Fifteen years ago, when I had stone #1 – and as a result, had my gall bladder (and stones) removed and after my knee surgery – I was given bottles of oxycodone and vicodin. That was before they realized what a social danger they were. Again, I didn’t understand why people wanted them – they did nothing good for me. This time I was given very limited pill counts and warned not to share them and told there are places to turn in excess for disposal. I will be disposing of what I have left.
Anyway, I still have pangs of kidney pain – very short “zings” and a general low-grade ache. I assume that is just recovery from the damage done as that mulberry traveled through my body. It has been 24 hours since my last FLOMAX and I still feel a bit woozy from that. I gotta get this crap outta my body.
Tonight, it will be a full week since all this started. That week was 100% downtime from all forms of modeling – personal and business. I did pack up the easy-to-pack T-shirt orders yesterday and will get to some more this morning before the Post Office shows up for pick-up. But, essentially, all orders have been delayed. The only thing I did do was print out order sheets. It’s time to fire the laser and 3D printer back up and get back into production.
There was to have been a delay anyway – I was scheduled to go back to Ohio to my dad’s this week (Wed-Sat) to work on our Studebakers. Our plan was to have his re-assembled this week. Obviously, that didn’t happen. I’ll need to reschedule that, but now there is a time-crunch. In addition to scheduled contests in May, I now have a couple of doctor appointments mixed in. Finding four days to be away is more complicated. It will happen, though – I need to pick up a trophy we did (and he built) that will be presented at the June 5th & 6th McCook Contest in Muncie.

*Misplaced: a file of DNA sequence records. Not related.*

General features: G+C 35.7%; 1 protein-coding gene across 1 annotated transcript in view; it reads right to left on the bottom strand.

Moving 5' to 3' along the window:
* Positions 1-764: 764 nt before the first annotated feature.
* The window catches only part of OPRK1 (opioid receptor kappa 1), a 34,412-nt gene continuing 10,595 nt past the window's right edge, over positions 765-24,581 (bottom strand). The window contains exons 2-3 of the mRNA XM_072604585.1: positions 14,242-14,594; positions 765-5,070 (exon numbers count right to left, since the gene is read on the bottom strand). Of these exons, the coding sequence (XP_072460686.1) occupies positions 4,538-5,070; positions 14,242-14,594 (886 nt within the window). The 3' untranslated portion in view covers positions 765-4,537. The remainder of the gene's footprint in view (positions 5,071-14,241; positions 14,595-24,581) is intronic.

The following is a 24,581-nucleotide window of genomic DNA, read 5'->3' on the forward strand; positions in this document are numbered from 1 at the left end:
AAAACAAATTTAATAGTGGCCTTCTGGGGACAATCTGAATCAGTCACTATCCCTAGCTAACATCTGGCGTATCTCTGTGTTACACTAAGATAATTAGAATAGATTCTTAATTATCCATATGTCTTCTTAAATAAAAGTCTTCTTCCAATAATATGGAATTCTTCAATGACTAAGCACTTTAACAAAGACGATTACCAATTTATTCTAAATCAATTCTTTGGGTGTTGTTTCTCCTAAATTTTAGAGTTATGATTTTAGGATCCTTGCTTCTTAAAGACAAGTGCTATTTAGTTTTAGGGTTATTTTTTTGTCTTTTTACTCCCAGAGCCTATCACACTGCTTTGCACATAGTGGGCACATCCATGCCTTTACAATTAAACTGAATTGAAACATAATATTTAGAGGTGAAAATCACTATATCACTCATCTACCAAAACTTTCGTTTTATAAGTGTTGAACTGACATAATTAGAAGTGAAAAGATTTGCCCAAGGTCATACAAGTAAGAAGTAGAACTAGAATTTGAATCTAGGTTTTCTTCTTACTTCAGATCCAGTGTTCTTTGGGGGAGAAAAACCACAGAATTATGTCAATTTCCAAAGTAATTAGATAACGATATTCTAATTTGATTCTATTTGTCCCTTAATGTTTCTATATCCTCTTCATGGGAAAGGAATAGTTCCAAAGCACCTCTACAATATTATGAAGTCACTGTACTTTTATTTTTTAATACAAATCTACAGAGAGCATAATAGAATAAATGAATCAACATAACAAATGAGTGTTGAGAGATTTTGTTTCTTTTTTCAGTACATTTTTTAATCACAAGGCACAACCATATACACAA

My OT Stick model needs finished. I need to paint the wing tips, finish the tail and DT, and finish up the prop assembly. I am very excited to get this thing finished. It is a beautiful model and I have high expectations for it. It has been taunting me throughout this week – It has been sitting on my building board, on my desk – which is in the same room as the couch and tv where I have been spending most of my time. It has been sitting there in silence sending mental messages into my addled brain – “George…finish me…let’s go flying!”
Anyway, I am on the road to recovery (why am I hearing Todd Rundgren’s “Road to Utopia”?). And I will be at the Cloudbusters’ Indoor Fling on the 16th a week from this Sunday. I was worried about that. Then the Sunday after that is the Cloudbusters’ Monthly Outdoor contest at Alkay Field. Two weeks after that is the first big-field contest for me/us – the McCook contest at Muncie. I’m ready (mentally). I should be ready physically. I hope to see you there.
As the old joke goes “the coffee break is over; back on your heads!”
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WHY IS MY STUFF LATE THIS TIME????
Today is Day Five.
At 1am Saturday morning, I was awakened with severe pain in my right kidney. Having been through this 15 years ago, I knew it was a kidney stone. I will save you from reading all the trials and tribulations involved and sum it up this way:
I have been out of commission, doing nothing but visiting the doctor, the Emergency Room, and subsequently being drugged up and on the couch (or in bed) until this morning. I think I answered one email and two Facebook messages – no other reading emails, scrolling through Facebook, drawing plans – or packing orders. Absolutely nothing since Friday.
The good news is – I have received all t-shirts ordered to date and will (hopefully) start packing and shipping them today.
The bad news is – I do not believe I have passed the stone (I haven’t seen it) and am just holding my breath waiting for the attacks to start again. I am not feeling back to normal, although my head is clear(er) since I have not taken narcotics in about 20 hours. I need to be done with this.
Anyway, now you know and thanks for your continuing patience. It seems I am always asking for that.
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The Mauboussin Hemiptere is one of those models that has a history of being one of the “popular” Dimers. As a tandem wing, it has a large amount of wing area for a dimer – maybe that’s why it is popular. Don DeLoach recently built one and suggested that I kit Al Backstrom’s version, saying his flies very well. I re-drew the plan and it was published in the Sept/Oct 2020 issue of the Free Flight Digest. I sent out a couple of prototype kits and here’s a write-up (and photos) by Oliver Sand. Here’s what he had to say about the build and such:
Prototype Build Notes: Volaré Pseudo-Dimer Mauboussin Hemiptere